Filmmaker: Maybe easier isn’t the right word. How about faster?

Notarile: I personally love LEDs and, yes, they do make things faster. With one quick turn of a dial you can change the color temperature of a light versus telling your gaffer to change the gel on the light and then you see an army of guys coming in with ladders, brining down the lights, cutting the gels, clipping them on, hoisting the lights back up, etc. So yes, LEDs do make it faster.

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Filmmaker: Another signature of the show is the shafts of light that stream into the sets. What’s the key to achieving that effect?

Notarile: There are two keys – big lights and smoke. We use three different big guns – 12K MoleBeams, 7K Xenons, and 10K Beam Projectors. But without the smoke, you’re not going to have that beam of light. We’re constantly working in a cloud of smoke. It’s interesting because when you look at an HD monitor you can hardly feel the smoke, but on the set you can hardly see your hand in front of your face it’s so cloudy. Nobody’s particularly fond of that, including myself. I have asthma, and believe me using smoke is the last thing I want to do, but as the expression goes you have to have pain for your art.

Filmmaker: When you have that much smoke, do you have to watch that your blacks don’t get lifted too much?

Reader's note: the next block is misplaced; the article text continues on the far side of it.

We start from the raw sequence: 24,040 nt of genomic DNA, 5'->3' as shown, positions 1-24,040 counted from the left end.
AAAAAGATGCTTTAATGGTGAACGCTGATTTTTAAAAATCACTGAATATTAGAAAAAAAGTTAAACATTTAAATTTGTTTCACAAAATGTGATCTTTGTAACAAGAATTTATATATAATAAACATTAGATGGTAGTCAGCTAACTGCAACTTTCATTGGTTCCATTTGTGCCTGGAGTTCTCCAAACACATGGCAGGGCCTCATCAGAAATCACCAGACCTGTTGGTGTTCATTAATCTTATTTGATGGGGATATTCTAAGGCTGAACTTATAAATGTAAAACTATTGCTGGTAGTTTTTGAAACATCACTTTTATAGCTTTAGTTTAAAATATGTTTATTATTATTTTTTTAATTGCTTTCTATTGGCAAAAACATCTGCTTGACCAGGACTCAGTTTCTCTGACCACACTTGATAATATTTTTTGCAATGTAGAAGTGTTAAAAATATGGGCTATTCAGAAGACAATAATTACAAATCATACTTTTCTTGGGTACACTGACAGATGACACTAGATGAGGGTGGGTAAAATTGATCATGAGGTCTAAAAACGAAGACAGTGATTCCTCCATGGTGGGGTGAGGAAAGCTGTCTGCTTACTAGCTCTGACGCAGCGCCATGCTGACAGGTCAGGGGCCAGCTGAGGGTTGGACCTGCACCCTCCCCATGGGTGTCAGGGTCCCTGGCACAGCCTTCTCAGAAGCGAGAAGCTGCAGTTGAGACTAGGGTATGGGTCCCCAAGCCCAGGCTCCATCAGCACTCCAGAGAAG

Notarile: Absolutely. When you have that much smoke it deteriorates the contrast. The blacks become milky and gray. I personally love high contrast. I love when the blacks go inky black. Working with my DIT on the set, who’s side by side with me, I will manipulate my settings to increase the blacks in certain areas. I’m constantly on the backs of my special effects department with the smoke because the smoke affects not only the contrast of my photography but also the exposure. So the use of smoke is an incredibly important tool for us on the show, but there’s a fine line there.

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Filmmaker: Lastly, I’d like to get an idea of what goes into a wide shot like the one above. Is any of that background a digital matte painting?

Notarile: That is 100 percent practical. We had a rooftop in midtown Manhattan that we chose because it had Old World, Gothic-like buildings that felt very Gotham-esque. During my prep I had to figure out what time it gets dark and how long it was going to take me to light. I had to figure out how to take advantage of my pre-rig and my pre-lighting so that when I walked on the set I could hopefully just cross the t’s and dot the i’s.

There’s only a certain time of night where all the windows and all the practical lighting that you see in the apartments and the architectural lighting of buildings are on. Between 1130pm and 2 am, everything just shuts down and all of a sudden you’re doing one shot where all the practical lights are on and then you break for lunch and you come back and all the lights are off and you can’t match it. A lot of times when I’m on locations like this, if there’s a specific spot that I know I’m going to be looking at most of the evening for our master shot, I’ll ask the location manager to go to those apartments and ask [the people who live there] to leave their lights on in those windows so I can feel a little eye candy in the background. Otherwise to me it does look flat like a backdrop. Also you’ll notice that those lights have a little streak to them, a little flare.

Filmmaker: It’s almost like the horizontal flare you get with anamorphic lenses.

Notarile: Exactly. I used a streak filter for that particular scene for that purpose. I thought it gave a little extra personality to it.